Canadian, American, Australian seniors to be tested in new Alzheimer’s fight
Harvard Medical School and Brigham and Women’s Hospital in Boston are undertaking a massive research effort to determine if a new experimental drug can protect the brains of seniors who are currently healthy but may have some signs of risk.
Mr. Peter Bristol, of Rhode Island, was the first person to qualify for the research. His mother died of Alzheimer’s disease, and his brother is afflicted. His scan revealed a presence of some amyloid (the protein that can build up in a brain and cause Alzheimer’s).
Scientists believe Alzheimer’s may exist a decade before memory problems appear, and the new drug, known as Solanezumab, may slow the progress of amyloid buildup.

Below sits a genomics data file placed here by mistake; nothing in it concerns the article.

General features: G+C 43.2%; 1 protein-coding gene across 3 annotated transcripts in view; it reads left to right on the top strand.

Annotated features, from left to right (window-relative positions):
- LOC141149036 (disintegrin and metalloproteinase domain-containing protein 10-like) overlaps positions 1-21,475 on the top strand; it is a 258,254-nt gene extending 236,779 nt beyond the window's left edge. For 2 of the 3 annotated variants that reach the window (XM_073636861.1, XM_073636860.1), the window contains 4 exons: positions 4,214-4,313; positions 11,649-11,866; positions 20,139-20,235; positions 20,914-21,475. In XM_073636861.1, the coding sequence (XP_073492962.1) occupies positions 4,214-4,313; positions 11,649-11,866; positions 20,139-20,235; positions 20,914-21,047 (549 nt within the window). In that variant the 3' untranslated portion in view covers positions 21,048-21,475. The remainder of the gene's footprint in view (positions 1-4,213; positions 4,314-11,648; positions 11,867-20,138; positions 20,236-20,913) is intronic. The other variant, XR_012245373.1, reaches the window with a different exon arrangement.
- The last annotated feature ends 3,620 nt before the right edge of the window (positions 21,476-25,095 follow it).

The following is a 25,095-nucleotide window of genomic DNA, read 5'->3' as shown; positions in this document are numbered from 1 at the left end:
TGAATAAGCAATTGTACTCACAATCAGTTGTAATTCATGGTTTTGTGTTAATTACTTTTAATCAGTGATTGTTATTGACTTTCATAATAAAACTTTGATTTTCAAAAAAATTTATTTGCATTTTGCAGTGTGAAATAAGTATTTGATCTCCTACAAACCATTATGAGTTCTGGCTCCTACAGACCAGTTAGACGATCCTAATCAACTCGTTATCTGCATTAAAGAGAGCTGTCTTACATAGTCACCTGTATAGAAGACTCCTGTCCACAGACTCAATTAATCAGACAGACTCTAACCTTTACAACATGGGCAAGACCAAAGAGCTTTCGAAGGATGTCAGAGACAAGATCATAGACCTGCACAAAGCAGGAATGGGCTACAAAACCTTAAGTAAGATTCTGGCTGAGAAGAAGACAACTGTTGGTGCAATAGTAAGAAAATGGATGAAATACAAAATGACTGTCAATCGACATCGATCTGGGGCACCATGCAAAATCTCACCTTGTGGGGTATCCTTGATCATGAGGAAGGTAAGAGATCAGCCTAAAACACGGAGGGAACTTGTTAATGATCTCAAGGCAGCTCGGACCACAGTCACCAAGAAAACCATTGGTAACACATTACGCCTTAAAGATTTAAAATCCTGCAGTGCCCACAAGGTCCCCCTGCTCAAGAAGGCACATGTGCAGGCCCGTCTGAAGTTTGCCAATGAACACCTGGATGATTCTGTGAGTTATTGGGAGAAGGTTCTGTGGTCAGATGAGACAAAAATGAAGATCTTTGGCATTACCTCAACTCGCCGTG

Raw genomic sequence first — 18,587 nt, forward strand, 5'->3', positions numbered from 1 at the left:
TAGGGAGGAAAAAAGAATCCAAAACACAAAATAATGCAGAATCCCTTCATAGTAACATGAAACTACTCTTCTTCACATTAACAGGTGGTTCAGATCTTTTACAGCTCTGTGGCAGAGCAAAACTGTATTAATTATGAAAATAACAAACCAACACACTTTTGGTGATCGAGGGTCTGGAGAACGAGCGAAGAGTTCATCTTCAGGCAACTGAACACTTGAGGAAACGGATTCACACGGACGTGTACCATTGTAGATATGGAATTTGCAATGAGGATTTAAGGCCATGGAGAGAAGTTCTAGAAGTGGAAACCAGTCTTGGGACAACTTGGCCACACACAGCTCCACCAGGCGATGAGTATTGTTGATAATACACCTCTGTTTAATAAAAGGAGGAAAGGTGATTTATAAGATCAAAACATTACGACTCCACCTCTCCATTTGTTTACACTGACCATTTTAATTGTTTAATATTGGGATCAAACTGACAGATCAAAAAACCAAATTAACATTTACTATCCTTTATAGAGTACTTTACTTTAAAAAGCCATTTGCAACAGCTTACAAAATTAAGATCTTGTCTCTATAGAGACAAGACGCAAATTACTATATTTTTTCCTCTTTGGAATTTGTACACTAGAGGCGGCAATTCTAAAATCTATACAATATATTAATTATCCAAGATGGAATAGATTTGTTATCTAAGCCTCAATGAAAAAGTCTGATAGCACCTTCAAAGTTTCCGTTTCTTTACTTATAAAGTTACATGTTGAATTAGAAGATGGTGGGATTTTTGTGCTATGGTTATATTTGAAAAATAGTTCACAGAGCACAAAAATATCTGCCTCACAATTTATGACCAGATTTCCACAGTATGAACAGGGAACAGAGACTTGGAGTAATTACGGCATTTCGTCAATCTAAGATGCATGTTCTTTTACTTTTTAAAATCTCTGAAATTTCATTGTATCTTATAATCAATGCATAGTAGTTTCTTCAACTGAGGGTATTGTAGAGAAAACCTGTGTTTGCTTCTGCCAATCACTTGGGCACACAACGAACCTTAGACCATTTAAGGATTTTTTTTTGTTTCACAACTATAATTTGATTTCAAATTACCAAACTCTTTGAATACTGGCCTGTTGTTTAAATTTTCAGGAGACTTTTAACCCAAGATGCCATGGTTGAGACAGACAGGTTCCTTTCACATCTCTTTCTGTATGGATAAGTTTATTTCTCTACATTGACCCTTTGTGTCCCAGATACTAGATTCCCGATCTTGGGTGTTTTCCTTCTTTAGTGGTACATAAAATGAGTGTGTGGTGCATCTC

Volunteers will be given that drug, or a “placebo” (a dummy drug that actually will not have any effect), in the experiment. Volunteers from all three countries will be tested. Watch for various ads in the coming months as the recruitment effort proceeds.
The experiment might have an added benefit of telling a person that he or she has some amyloid presence, which in itself is a significant incentive for people to create an Incapacity and/or Estate plan for themselves and their families.
This ad ran in the Richmond Review on June 13, 2014.